Politicians Reactions to Obama Supporting Gay Marriage
Here are several quotes from a variety of political figures in response to President Barack Obama’s announcement today that he now supports gay marriage.
“I believe marriage is a relationship between a man and a woman,” Mitt Romney said.
(Well, at least he has not flip-flopped on this view. It just may be the only thing he has stood his ground on.)
“This is a major turning point in the history of American civil rights,” said New York City mayor Michael Bloomberg. “No American president has ever supported a major expansion of civil rights that has not ultimately been adopted by the American people – and I have no doubt that this will be no exception….”
Ted Strickland tweeted:
“I applaud President Obama for announcing his support for marriage equality today,” said Rep. Jerrold Nadler (D-N.Y.) “For the first time in this nation’s history, a sitting president has shown the courage and leadership to stand up for all American families by pledging to support the fundamental right of every person to marry the person they love, and to have that marriage fully respected. I commend President Obama for this brave and honest step….”
Senator Jeff Merkley tweeted:
“I’m thrilled!” longshot GOP presidential candidate Fred Karger told HuffPost, referring to Obama’s embrace of marriage equality. Karger is the first openly gay Republican or Democrat to run for president. “The Karger pressure has worked,” he joked. “Particularly after the defeat in North Carolina, we welcome him to the full equality position.”
Rep. Keven Brady tweeted:
(I am so ROTFLMAO at this tweet. I refuse to lower myself to the Neanderthal level with a retort.)
“While President Obama has played politics on this issue, the Republican Party and our presumptive nominee Mitt Romney have been clear. We support maintaining marriage between one man and one woman and would oppose any attempts to change that,” said RNC Chairman Reince Priebus.
Mark Udall tweeted:
“Barack Obama just announced he supports same-sex marriage,” Mike Huckabee wrote in a fundraising appeal to supporters. “Nancy Pelosi immediately jumped on the announcement and emailed Democrat activists nationwide promising to continue their fight. This is going to be a defining issue this election. Obama, Pelosi and the Democrats have been a complete failure on economic issues so now they are going to focus on issues that will rile up their base. Well, Mr. President it’s going to rile up our folks also. Men and women who support traditional marriage.”
Nancy Pelosi tweeted:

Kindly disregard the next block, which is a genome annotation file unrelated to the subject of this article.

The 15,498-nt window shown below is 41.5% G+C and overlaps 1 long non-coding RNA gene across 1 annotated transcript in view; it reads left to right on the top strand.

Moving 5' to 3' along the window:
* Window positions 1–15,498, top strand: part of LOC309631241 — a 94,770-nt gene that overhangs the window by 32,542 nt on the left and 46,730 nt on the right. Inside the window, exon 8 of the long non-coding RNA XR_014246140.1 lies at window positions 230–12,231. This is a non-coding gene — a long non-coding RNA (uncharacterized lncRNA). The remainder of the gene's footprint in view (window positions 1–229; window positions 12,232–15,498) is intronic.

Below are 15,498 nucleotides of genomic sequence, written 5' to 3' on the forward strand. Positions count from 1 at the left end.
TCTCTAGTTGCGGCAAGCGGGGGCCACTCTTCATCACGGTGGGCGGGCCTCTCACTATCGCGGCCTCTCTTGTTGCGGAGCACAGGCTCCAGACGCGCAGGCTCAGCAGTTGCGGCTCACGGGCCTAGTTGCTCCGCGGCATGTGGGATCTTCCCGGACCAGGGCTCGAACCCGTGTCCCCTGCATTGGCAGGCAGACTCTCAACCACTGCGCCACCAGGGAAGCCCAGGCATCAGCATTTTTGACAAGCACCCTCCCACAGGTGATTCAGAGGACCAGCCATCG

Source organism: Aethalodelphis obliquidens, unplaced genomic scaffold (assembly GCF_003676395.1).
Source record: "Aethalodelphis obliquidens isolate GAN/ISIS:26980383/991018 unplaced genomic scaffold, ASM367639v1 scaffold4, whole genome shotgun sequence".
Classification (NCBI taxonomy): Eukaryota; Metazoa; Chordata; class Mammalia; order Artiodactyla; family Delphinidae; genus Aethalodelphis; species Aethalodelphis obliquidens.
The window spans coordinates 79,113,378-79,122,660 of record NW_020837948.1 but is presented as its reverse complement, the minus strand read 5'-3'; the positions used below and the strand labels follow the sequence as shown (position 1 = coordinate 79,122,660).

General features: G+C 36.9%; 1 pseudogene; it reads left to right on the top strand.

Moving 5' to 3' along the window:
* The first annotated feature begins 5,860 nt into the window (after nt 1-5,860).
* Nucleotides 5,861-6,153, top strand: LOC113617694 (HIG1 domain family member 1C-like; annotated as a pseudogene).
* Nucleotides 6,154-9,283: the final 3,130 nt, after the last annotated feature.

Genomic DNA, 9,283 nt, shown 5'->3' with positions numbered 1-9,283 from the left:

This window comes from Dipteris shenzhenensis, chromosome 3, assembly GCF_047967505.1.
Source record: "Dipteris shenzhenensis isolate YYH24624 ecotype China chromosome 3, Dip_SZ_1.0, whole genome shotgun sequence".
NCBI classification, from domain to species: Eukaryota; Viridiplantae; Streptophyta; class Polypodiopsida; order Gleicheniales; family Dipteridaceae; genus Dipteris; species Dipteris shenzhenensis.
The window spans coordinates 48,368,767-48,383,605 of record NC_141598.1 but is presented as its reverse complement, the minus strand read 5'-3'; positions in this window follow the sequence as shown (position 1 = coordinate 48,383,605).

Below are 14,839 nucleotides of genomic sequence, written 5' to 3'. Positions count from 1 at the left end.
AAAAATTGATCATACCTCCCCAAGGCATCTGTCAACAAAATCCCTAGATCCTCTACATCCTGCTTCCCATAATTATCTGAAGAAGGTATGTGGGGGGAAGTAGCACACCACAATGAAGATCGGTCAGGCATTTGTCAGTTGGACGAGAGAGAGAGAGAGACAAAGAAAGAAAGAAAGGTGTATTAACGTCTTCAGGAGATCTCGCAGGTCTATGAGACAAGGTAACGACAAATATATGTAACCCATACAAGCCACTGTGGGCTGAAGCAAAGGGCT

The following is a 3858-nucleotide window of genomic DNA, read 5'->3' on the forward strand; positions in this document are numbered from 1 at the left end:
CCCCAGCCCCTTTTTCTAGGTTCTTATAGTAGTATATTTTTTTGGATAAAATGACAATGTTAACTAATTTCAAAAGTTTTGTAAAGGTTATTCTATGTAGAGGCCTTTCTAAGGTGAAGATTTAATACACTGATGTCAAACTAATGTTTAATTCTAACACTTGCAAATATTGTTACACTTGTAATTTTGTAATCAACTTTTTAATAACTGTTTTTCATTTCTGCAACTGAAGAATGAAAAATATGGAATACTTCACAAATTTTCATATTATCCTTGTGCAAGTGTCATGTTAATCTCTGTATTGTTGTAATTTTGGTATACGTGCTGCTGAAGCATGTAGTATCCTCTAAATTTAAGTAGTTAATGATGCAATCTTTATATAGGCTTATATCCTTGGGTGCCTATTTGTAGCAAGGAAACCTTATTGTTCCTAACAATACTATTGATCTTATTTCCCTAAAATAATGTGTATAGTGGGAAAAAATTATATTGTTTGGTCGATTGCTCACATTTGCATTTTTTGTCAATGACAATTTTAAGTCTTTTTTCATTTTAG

Rep. Bill Taylor tweeted:
Rep. Bill Taylor, Conservative Republican, proudly represents House District 86, Aiken County, in the S.C. General Assembly.
(I have to admit, even in it’s completely ignorant idiocy, it was creative.)
“President Obama’s support for marriage equality marks an important moment for civil rights in America,” said Senator Frank R. Lautenberg (D-NJ), who co-sponsored legislation that would repeal the Defense of Marriage Act (DOMA). “We simply can not treat same sex couples as second-class citizens in our country….”
Allen West tweeted:
“This is an historic moment and I applaud the President for his decision and courage,” Rep. Peter Welch (D-Vt.) said. “One of the greatest and most liberating human emotions is acceptance…. The President’s decision required him look within and engage his heart….”
Andrew Cuomo tweeted:
“In my opinion this is a distraction,” former Senate candidate Christine O’Donnell told Fox News anchor Neil Cavuto. “President Obama does not have a record that he can stand on. People are not finding jobs, they cannot find a house. The worst thing that can happen for his re-election efforts is if every day that goes by people are being reminded of this economic mess that his policies have created in this country.”
San Diego Mayor Jerry Sanders (R) told the Los Angeles Times he supported the president’s statement:
“As someone whose position has also evolved, I know this is an issue of equality and basic human rights,” Sanders said. “Two people who love each other should be able to get married. It’s really as simple as that. History will judge President Obama kindly for his decision.” Sanders, a former police chief, opposed same-sex marriage when he ran for mayor in 2005. But he reversed his position in 2007 during his reelection campaign, saying that his previous opposition stemmed from prejudice.
Sen. Majority Leader Harry Reid
“My personal belief is that marriage is between a man and a woman,” said Sen. Majority Leader Harry Reid (D-Nev). “But in a civil society, I believe that people should be able to marry whomever they want, and it’s no business of mine if two men or two women want to get married.
Source of comments: Huffington Post